In 1904 James Winton, a well-respected clubmaker in Montrose, Scotland, offered an array of perforated-face water and rake irons designed and patented by James Brown, a blacksmith in Montrose. Deemed the "Heros of the Hazards", Brown designed his irons to help golfers hit shots from water, sand, and high grass. Despite being the most visual of clubs created during the early 20th century, they never really caught on. Some golfers tried them but soon learned the clubs did not work very well. It's in the failed attempts of the most creative clubmaking ideas that some of the greatest golf collectibles are born, which is why all of Brown's perforated face irons are outstanding collectibles.
The James Brown perforated mid iron offered here is among the rarest clubs from Brown's family of water/rake irons. The face on this example has the flower in a circle pattern as shown in the accompanying 1904 advertisement for Brown's array of water/rake irons. There are no other marks or stamps on the head or the shaft. Overall the club is in nice condition. The face shows use, and the flower pattern is faint in places, but no abuse, rust, or excessive wear.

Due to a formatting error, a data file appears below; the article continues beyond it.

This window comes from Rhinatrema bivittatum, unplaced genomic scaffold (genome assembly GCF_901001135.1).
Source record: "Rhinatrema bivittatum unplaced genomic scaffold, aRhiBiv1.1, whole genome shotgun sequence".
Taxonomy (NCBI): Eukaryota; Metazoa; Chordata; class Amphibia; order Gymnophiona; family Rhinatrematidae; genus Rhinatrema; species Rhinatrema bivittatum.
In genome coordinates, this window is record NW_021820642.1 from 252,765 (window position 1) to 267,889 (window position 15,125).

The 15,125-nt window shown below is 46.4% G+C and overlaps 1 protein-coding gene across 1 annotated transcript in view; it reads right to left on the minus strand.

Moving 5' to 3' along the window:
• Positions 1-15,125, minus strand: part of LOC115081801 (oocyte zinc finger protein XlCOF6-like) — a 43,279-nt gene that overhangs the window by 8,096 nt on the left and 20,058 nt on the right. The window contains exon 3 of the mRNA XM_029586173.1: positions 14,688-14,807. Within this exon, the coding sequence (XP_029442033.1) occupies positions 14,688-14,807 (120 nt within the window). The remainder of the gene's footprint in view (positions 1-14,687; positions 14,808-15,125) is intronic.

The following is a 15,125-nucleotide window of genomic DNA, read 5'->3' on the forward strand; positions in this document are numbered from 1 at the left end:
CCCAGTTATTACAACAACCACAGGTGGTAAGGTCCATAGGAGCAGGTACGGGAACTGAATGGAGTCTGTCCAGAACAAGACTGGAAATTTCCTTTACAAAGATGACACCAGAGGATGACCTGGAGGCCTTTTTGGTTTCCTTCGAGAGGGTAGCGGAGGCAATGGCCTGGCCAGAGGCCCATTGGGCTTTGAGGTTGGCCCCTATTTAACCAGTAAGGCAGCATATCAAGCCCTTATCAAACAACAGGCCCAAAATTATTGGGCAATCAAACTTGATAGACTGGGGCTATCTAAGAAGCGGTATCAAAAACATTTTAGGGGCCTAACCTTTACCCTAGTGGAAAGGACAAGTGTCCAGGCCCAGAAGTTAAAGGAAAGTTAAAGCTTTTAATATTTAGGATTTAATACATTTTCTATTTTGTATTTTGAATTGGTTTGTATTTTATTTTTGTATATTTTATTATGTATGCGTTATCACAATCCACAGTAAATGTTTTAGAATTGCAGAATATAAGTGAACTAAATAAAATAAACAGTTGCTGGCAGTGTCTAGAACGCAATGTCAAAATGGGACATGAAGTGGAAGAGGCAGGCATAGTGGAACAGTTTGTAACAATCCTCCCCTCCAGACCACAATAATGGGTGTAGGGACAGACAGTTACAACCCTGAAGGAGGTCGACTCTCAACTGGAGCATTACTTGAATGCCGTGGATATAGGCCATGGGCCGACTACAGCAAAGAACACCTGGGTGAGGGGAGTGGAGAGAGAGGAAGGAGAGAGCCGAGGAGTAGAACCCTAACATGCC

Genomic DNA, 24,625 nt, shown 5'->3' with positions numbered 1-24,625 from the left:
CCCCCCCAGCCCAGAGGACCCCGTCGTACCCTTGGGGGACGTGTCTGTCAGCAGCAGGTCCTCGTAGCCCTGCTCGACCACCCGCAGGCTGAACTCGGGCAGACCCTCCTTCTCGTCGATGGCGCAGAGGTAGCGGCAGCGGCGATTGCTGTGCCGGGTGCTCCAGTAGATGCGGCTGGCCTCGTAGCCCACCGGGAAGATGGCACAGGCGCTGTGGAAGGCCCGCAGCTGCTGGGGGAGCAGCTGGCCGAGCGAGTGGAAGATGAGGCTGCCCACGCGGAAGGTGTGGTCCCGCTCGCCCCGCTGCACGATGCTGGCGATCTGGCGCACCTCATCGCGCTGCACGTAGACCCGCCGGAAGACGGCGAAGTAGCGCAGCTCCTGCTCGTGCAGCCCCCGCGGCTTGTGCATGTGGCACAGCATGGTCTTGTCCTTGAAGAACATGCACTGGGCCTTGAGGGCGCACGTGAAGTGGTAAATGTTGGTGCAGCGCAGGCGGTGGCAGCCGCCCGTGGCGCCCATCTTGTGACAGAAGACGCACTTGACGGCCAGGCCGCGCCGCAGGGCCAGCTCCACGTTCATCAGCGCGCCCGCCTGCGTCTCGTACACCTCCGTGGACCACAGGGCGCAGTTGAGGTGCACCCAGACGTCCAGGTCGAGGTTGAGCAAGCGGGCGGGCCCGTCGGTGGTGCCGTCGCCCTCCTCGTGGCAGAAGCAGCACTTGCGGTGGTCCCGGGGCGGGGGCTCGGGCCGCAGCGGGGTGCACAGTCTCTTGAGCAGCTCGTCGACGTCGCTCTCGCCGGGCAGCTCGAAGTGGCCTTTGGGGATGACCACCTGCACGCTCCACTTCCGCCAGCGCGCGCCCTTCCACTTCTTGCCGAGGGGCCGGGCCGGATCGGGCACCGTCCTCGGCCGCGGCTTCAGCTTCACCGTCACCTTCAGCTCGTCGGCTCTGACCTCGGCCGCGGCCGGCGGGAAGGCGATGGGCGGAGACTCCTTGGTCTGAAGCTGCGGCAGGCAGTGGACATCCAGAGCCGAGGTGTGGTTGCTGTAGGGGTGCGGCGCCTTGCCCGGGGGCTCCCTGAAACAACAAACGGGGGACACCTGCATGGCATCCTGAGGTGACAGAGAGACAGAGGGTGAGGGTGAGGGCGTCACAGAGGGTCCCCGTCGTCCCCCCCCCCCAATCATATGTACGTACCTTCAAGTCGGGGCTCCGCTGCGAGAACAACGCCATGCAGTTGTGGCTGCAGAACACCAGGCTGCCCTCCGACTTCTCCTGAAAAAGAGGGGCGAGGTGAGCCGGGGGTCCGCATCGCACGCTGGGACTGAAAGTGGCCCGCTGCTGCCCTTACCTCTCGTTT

The shaft and sheepskin grip are original. Upon close examination of the shaft, the remains of a minor hairline crack can be seen. The crack rose up out of the hosel in two spots and connected two inches up above the hosel. However, this short hairline crack appears repaired, tight, and of no consequence. When I hold the head solid and torque the shaft to open the crack, it does not move, and in general its hard to see.